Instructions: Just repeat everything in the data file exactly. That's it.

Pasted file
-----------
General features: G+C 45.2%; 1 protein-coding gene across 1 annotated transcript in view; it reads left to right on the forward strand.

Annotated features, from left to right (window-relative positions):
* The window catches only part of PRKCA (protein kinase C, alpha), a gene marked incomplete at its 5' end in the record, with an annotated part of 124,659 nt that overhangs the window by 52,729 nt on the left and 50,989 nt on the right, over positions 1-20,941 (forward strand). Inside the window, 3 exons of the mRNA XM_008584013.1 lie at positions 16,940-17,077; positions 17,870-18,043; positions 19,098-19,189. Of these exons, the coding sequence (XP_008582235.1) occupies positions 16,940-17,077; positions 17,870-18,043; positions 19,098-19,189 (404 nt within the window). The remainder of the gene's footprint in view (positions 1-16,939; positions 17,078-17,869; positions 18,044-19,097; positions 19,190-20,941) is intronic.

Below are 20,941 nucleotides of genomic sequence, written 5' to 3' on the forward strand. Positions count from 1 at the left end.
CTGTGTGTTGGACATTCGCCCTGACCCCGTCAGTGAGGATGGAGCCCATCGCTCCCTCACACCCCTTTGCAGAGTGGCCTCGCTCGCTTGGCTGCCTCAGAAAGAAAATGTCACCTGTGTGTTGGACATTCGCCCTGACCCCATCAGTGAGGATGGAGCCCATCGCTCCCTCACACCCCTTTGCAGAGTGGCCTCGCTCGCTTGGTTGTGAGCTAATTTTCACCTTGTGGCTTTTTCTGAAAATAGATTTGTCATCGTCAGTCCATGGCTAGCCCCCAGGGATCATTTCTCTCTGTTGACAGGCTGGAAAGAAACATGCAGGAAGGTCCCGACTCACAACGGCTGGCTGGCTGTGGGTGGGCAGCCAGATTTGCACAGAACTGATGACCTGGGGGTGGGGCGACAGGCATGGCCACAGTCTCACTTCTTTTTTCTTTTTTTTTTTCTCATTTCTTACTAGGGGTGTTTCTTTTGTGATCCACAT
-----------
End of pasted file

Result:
General features: G+C 45.2%; 1 protein-coding gene across 1 annotated transcript in view; it reads left to right on the forward strand.

Annotated features, from left to right (window-relative positions):
* The window catches only part of PRKCA (protein kinase C, alpha), a gene marked incomplete at its 5' end in the record, with an annotated part of 124,659 nt that overhangs the window by 52,729 nt on the left and 50,989 nt on the right, over positions 1-20,941 (forward strand). Inside the window, 3 exons of the mRNA XM_008584013.1 lie at positions 16,940-17,077; positions 17,870-18,043; positions 19,098-19,189. Of these exons, the coding sequence (XP_008582235.1) occupies positions 16,940-17,077; positions 17,870-18,043; positions 19,098-19,189 (404 nt within the window). The remainder of the gene's footprint in view (positions 1-16,939; positions 17,078-17,869; positions 18,044-19,097; positions 19,190-20,941) is intronic.

Below are 20,941 nucleotides of genomic sequence, written 5' to 3' on the forward strand. Positions count from 1 at the left end.
CTGTGTGTTGGACATTCGCCCTGACCCCGTCAGTGAGGATGGAGCCCATCGCTCCCTCACACCCCTTTGCAGAGTGGCCTCGCTCGCTTGGCTGCCTCAGAAAGAAAATGTCACCTGTGTGTTGGACATTCGCCCTGACCCCATCAGTGAGGATGGAGCCCATCGCTCCCTCACACCCCTTTGCAGAGTGGCCTCGCTCGCTTGGTTGTGAGCTAATTTTCACCTTGTGGCTTTTTCTGAAAATAGATTTGTCATCGTCAGTCCATGGCTAGCCCCCAGGGATCATTTCTCTCTGTTGACAGGCTGGAAAGAAACATGCAGGAAGGTCCCGACTCACAACGGCTGGCTGGCTGTGGGTGGGCAGCCAGATTTGCACAGAACTGATGACCTGGGGGTGGGGCGACAGGCATGGCCACAGTCTCACTTCTTTTTTCTTTTTTTTTTTCTCATTTCTTACTAGGGGTGTTTCTTTTGTGATCCACAT